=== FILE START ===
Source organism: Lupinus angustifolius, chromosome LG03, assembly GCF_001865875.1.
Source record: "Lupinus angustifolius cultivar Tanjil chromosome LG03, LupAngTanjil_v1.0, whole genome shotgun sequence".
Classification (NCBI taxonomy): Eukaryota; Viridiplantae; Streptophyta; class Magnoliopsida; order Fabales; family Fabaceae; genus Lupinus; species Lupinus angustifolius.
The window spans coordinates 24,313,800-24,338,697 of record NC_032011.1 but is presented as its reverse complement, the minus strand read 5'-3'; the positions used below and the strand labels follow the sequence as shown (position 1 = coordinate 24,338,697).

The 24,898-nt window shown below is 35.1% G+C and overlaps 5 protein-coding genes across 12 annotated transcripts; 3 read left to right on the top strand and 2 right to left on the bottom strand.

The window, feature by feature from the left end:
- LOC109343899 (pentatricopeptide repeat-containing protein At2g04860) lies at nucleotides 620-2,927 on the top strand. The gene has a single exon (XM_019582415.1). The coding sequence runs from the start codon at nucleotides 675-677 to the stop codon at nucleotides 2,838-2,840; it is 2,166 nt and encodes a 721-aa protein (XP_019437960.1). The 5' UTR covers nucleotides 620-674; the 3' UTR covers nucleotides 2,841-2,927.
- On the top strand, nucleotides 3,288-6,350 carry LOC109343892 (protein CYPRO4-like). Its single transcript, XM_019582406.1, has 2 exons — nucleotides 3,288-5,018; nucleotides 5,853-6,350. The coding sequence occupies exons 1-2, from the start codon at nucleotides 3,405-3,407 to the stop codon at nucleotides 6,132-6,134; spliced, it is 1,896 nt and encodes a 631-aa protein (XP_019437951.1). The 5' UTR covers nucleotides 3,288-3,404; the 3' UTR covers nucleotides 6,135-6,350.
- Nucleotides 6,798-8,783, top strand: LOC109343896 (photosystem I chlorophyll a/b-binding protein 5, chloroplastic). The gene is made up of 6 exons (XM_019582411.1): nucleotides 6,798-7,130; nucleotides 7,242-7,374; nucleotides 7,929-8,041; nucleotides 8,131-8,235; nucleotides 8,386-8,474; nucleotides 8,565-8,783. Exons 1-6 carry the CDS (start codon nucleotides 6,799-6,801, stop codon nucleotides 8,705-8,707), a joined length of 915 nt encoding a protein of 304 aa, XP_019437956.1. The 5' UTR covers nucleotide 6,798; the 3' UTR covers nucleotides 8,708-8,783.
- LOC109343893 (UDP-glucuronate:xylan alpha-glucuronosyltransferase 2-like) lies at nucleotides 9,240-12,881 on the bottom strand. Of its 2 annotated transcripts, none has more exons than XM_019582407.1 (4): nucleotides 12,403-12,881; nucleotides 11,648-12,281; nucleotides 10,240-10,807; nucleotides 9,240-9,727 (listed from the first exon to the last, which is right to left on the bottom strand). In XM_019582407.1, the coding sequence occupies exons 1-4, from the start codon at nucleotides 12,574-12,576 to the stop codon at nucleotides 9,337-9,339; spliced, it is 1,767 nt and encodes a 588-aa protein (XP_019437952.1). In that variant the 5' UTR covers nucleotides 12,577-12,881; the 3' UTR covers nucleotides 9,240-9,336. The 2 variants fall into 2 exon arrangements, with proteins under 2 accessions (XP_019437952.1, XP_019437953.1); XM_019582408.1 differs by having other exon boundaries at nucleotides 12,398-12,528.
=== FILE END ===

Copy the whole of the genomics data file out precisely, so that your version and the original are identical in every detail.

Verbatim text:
Source organism: Lupinus angustifolius, chromosome LG03, assembly GCF_001865875.1.
Source record: "Lupinus angustifolius cultivar Tanjil chromosome LG03, LupAngTanjil_v1.0, whole genome shotgun sequence".
Classification (NCBI taxonomy): Eukaryota; Viridiplantae; Streptophyta; class Magnoliopsida; order Fabales; family Fabaceae; genus Lupinus; species Lupinus angustifolius.
The window spans coordinates 24,313,800-24,338,697 of record NC_032011.1 but is presented as its reverse complement, the minus strand read 5'-3'; the positions used below and the strand labels follow the sequence as shown (position 1 = coordinate 24,338,697).

The 24,898-nt window shown below is 35.1% G+C and overlaps 5 protein-coding genes across 12 annotated transcripts; 3 read left to right on the top strand and 2 right to left on the bottom strand.

The window, feature by feature from the left end:
- LOC109343899 (pentatricopeptide repeat-containing protein At2g04860) lies at nucleotides 620-2,927 on the top strand. The gene has a single exon (XM_019582415.1). The coding sequence runs from the start codon at nucleotides 675-677 to the stop codon at nucleotides 2,838-2,840; it is 2,166 nt and encodes a 721-aa protein (XP_019437960.1). The 5' UTR covers nucleotides 620-674; the 3' UTR covers nucleotides 2,841-2,927.
- On the top strand, nucleotides 3,288-6,350 carry LOC109343892 (protein CYPRO4-like). Its single transcript, XM_019582406.1, has 2 exons — nucleotides 3,288-5,018; nucleotides 5,853-6,350. The coding sequence occupies exons 1-2, from the start codon at nucleotides 3,405-3,407 to the stop codon at nucleotides 6,132-6,134; spliced, it is 1,896 nt and encodes a 631-aa protein (XP_019437951.1). The 5' UTR covers nucleotides 3,288-3,404; the 3' UTR covers nucleotides 6,135-6,350.
- Nucleotides 6,798-8,783, top strand: LOC109343896 (photosystem I chlorophyll a/b-binding protein 5, chloroplastic). The gene is made up of 6 exons (XM_019582411.1): nucleotides 6,798-7,130; nucleotides 7,242-7,374; nucleotides 7,929-8,041; nucleotides 8,131-8,235; nucleotides 8,386-8,474; nucleotides 8,565-8,783. Exons 1-6 carry the CDS (start codon nucleotides 6,799-6,801, stop codon nucleotides 8,705-8,707), a joined length of 915 nt encoding a protein of 304 aa, XP_019437956.1. The 5' UTR covers nucleotide 6,798; the 3' UTR covers nucleotides 8,708-8,783.
- LOC109343893 (UDP-glucuronate:xylan alpha-glucuronosyltransferase 2-like) lies at nucleotides 9,240-12,881 on the bottom strand. Of its 2 annotated transcripts, none has more exons than XM_019582407.1 (4): nucleotides 12,403-12,881; nucleotides 11,648-12,281; nucleotides 10,240-10,807; nucleotides 9,240-9,727 (listed from the first exon to the last, which is right to left on the bottom strand). In XM_019582407.1, the coding sequence occupies exons 1-4, from the start codon at nucleotides 12,574-12,576 to the stop codon at nucleotides 9,337-9,339; spliced, it is 1,767 nt and encodes a 588-aa protein (XP_019437952.1). In that variant the 5' UTR covers nucleotides 12,577-12,881; the 3' UTR covers nucleotides 9,240-9,336. The 2 variants fall into 2 exon arrangements, with proteins under 2 accessions (XP_019437952.1, XP_019437953.1); XM_019582408.1 differs by having other exon boundaries at nucleotides 12,398-12,528.